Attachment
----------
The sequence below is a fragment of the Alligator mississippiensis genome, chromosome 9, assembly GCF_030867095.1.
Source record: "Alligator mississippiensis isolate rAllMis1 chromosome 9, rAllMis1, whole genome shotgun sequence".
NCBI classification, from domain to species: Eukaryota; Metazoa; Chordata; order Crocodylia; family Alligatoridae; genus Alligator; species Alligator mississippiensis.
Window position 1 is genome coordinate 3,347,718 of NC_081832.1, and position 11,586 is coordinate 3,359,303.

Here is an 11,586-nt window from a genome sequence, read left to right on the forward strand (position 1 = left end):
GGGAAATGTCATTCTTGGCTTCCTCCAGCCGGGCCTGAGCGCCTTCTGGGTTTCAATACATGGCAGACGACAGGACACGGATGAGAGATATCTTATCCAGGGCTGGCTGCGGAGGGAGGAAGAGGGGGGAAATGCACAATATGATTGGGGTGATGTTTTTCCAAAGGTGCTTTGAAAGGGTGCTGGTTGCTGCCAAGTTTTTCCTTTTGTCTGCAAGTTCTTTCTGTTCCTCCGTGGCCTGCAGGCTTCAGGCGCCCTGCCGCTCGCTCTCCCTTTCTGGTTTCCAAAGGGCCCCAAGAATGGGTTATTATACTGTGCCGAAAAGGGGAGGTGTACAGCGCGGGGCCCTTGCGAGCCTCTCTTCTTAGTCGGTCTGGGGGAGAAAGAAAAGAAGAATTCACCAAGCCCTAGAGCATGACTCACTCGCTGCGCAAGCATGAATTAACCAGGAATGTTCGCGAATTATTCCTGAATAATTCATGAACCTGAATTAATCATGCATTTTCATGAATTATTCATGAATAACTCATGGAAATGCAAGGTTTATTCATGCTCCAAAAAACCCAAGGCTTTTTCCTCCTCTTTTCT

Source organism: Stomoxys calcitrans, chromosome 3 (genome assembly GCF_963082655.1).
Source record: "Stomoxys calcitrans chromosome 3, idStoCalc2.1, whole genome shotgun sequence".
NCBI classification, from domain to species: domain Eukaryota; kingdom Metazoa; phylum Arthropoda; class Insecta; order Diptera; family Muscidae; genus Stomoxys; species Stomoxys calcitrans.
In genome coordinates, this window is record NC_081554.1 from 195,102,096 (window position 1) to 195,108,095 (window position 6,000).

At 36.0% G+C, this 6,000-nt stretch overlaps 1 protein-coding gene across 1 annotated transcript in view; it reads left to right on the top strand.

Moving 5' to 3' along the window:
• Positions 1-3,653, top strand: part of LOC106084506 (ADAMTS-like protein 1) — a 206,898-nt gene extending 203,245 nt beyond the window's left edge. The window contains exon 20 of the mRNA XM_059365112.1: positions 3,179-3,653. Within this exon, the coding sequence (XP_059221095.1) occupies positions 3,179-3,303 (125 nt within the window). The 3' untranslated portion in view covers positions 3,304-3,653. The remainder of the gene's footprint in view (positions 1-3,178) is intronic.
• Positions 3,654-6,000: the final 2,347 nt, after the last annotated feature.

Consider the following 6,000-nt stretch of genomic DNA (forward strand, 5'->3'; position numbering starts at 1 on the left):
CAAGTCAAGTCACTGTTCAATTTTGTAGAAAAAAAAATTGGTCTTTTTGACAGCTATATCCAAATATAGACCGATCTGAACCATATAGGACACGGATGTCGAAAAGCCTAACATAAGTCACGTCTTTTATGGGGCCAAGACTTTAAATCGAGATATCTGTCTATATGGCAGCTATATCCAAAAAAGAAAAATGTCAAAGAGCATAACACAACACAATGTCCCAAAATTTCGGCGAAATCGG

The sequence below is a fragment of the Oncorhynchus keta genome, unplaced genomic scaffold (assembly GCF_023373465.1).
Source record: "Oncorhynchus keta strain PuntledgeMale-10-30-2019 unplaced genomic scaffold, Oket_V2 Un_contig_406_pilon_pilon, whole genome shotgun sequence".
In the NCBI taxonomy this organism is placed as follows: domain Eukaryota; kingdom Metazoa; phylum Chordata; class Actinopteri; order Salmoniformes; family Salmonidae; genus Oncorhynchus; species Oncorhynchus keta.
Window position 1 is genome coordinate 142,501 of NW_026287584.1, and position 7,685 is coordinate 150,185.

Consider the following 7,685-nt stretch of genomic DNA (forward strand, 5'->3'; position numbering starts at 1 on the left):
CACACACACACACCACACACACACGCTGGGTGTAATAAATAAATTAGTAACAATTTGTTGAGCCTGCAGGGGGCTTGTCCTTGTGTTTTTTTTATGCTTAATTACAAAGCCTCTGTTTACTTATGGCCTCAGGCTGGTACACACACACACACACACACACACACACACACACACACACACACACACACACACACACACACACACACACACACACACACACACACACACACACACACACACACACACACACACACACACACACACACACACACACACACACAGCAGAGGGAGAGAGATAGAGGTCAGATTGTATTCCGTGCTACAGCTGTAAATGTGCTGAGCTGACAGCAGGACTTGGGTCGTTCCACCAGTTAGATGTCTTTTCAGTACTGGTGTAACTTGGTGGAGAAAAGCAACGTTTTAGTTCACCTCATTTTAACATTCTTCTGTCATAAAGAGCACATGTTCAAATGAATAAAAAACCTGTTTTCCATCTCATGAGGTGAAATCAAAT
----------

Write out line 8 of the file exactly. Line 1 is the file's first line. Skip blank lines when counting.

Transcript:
Source record: "Stomoxys calcitrans chromosome 3, idStoCalc2.1, whole genome shotgun sequence".